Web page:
He then shifts into the brief but immediately rousing “HEAD,” where his shrieking warble reaches an impressively high pitch—as he delivers rapid-fire existential concerns with stunning breath control. The chorus, “‘Cause there’s a bomb / Inside my head / And I wish that I could disconnect the threads,” lays out a clear sentiment that many of us experience on a day-to-day basis: the nausea of absorbing all the bad shit happening in the world and trying to find ways to defuse it before it consumes us and we end up harming the people closest to us. “LIKE U BETTER,” one of Rosenstock’s catchiest and most accessible tracks to date, also uses a bomb-wiring metaphor to explain his anguish, albeit in a much more playful manner.

Things take a bit of a turn with “DOUBT,” a well-meaning but cloying tune about finding your confidence in the face of risk and potential rejection. “Speak / Even if it feels weird / Even if it feels weird to be yourself,” Rosenstock utters over the low hum of an electric guitar. The song builds to a more satisfying emotional crescendo, but, as a whole, “DOUBT” and its important if not platitudinous message doesn’t quite resonate as strongly as it should—coming off more like a generic PSA than the motivating call to action it suggests itself to be. “GRAVEYARD SONG” and “3 SUMMERS” are similarly drawn-out and hackneyed, more stirring than “DOUBT” but still derivative of concepts Rosenstock has explored before (and better).

In fact, it’s on the more upbeat tracks that Rosenstock’s ideas about coping with uncertainty are clearest, loudest, and most galvanizing. In addition to sounding like a couple of standouts from an early 2000s teen comedy soundtrack, “FUTURE IS DUMB” and “I WANNA BE WRONG” are exuberant album highlights. The former peels back the layers of disappointment behind what led us to this moment in time before launching in a roaring, defiant final verse (“The world doesn’t owe you!”), while the latter makes a cautiously optimistic case that maybe things will work out—despite the unpredictable clusterfuck of reality. “HEALMODE” is an exception to HELLMODE’s underwhelming batch of slow-burns, a sweet and simple ditty where Rosenstock coos about finding romance in the midst of an apocalypse. It’s a lovely, wholesome moment in an otherwise fraught record—and also the calmest and most vulnerable Rosenstock has sounded in a while.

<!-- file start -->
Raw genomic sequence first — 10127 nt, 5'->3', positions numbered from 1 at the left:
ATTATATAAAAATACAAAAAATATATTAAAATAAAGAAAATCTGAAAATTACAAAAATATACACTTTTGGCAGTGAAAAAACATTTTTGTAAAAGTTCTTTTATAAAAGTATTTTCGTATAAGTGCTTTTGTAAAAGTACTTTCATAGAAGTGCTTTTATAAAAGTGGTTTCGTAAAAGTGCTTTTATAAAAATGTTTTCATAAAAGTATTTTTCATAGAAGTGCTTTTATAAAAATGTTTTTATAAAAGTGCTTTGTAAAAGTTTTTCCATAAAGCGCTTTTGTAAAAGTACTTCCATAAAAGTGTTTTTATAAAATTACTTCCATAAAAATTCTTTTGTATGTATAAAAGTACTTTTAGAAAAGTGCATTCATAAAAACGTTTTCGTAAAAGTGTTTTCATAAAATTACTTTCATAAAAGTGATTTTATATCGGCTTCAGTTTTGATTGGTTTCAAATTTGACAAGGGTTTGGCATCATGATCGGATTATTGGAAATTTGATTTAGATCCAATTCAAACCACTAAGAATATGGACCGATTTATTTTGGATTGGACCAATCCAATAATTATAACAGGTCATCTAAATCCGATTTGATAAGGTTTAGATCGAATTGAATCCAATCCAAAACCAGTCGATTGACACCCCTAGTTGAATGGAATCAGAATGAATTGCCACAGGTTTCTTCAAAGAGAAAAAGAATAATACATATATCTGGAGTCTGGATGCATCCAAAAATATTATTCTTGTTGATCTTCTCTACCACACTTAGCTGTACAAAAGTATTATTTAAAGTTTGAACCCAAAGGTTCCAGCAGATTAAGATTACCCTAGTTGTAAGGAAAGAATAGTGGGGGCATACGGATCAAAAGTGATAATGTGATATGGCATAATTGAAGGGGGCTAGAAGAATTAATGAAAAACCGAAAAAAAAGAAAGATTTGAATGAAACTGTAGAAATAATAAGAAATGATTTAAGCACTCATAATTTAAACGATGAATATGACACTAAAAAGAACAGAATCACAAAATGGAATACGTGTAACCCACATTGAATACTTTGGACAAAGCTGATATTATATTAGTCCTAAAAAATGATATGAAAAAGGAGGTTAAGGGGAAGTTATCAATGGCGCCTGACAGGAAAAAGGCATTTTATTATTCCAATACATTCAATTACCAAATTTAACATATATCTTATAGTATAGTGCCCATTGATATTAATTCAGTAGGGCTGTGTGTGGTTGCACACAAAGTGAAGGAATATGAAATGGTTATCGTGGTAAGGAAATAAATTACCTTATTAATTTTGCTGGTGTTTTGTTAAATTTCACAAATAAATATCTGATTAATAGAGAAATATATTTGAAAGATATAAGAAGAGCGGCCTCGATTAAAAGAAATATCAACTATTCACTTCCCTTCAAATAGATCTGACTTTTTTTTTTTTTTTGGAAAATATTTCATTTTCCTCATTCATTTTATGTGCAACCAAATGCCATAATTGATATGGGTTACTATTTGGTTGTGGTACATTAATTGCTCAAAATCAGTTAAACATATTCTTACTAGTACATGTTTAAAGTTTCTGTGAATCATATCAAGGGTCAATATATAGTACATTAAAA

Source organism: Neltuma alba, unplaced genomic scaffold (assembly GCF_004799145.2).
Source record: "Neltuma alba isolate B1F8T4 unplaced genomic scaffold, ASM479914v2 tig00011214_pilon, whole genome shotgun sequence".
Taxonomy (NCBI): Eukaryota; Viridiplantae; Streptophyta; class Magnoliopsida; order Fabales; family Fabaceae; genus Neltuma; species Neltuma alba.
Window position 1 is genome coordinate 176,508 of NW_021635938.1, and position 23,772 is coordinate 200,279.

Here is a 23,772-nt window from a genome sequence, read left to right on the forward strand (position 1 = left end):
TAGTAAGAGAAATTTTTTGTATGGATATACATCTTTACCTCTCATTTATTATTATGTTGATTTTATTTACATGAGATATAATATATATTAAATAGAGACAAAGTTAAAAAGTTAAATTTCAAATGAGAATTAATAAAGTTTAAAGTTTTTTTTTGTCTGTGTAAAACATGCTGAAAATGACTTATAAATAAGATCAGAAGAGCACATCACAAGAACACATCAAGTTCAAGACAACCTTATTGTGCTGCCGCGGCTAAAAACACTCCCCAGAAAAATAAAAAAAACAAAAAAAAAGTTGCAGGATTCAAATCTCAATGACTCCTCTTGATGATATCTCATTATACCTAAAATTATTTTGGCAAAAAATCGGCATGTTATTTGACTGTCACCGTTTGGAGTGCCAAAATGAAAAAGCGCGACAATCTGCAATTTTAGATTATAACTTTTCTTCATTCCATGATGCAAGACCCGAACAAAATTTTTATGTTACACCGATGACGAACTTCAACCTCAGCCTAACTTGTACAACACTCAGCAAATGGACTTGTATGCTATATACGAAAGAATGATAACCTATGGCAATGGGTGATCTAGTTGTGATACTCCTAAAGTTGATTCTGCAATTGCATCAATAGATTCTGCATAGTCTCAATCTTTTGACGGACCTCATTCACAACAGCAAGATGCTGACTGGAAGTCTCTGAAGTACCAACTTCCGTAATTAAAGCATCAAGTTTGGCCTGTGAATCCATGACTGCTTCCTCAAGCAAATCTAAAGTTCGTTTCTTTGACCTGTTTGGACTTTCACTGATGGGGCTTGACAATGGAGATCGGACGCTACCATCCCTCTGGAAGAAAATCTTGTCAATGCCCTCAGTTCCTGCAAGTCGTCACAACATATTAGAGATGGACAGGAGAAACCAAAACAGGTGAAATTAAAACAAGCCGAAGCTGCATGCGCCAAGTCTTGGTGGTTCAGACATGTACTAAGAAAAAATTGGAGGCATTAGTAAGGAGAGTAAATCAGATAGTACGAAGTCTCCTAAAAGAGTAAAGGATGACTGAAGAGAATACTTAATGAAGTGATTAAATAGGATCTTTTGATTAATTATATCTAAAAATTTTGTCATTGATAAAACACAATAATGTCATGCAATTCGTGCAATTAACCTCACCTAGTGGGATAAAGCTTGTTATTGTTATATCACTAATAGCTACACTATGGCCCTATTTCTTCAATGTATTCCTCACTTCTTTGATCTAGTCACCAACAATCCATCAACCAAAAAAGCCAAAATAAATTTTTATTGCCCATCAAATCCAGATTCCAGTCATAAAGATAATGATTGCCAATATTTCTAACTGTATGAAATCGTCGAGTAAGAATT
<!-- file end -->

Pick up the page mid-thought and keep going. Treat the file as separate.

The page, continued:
Frustrating, then, that HELLMODE ultimately ends up being less than the sum of its parts, even with its few riveting, fast-and-loose anthems. Perhaps that’s due to the burnout Rosenstock frequently gestures at in his lyrics. Who can blame him when the very act of creating meaningful, original art today has become drowned out by algorithms and an overcrowded music market? Still, given the invigorating anarchy of Jeff Rosenstock’s past work, it’s disappointing that an album attempting to reckon with exhaustion also seemed to be exhausted itself, mostly treading familiar ground rather than tilling the soil. Then again, the Earth is already pretty scorched.

Read our recent profile on Jeff Rosenstock here.

Sam Rosenberg is a filmmaker and freelance entertainment writer from Los Angeles with bylines in The Daily Beast, Consequence, AltPress and Metacritic. You can find him on Twitter @samiamrosenberg.